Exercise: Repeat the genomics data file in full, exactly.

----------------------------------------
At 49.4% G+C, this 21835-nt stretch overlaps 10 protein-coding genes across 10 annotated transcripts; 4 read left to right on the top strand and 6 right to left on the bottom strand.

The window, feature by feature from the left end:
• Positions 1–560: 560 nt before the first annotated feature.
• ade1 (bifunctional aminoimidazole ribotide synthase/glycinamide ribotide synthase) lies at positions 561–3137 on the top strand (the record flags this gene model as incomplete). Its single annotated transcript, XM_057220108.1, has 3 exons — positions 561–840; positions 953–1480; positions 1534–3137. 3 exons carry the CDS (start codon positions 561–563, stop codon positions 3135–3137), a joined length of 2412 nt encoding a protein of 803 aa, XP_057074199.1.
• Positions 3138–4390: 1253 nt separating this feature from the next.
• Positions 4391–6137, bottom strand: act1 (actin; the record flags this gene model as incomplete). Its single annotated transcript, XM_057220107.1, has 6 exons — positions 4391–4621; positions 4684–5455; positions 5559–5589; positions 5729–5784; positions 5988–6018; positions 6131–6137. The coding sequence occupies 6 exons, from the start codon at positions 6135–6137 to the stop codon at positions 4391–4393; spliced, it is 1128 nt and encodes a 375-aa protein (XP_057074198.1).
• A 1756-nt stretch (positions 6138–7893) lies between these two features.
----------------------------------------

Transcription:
At 49.4% G+C, this 21835-nt stretch overlaps 10 protein-coding genes across 10 annotated transcripts; 4 read left to right on the top strand and 6 right to left on the bottom strand.

The window, feature by feature from the left end:
• Positions 1–560: 560 nt before the first annotated feature.
• ade1 (bifunctional aminoimidazole ribotide synthase/glycinamide ribotide synthase) lies at positions 561–3137 on the top strand (the record flags this gene model as incomplete). Its single annotated transcript, XM_057220108.1, has 3 exons — positions 561–840; positions 953–1480; positions 1534–3137. 3 exons carry the CDS (start codon positions 561–563, stop codon positions 3135–3137), a joined length of 2412 nt encoding a protein of 803 aa, XP_057074199.1.
• Positions 3138–4390: 1253 nt separating this feature from the next.
• Positions 4391–6137, bottom strand: act1 (actin; the record flags this gene model as incomplete). Its single annotated transcript, XM_057220107.1, has 6 exons — positions 4391–4621; positions 4684–5455; positions 5559–5589; positions 5729–5784; positions 5988–6018; positions 6131–6137. The coding sequence occupies 6 exons, from the start codon at positions 6135–6137 to the stop codon at positions 4391–4393; spliced, it is 1128 nt and encodes a 375-aa protein (XP_057074198.1).
• A 1756-nt stretch (positions 6138–7893) lies between these two features.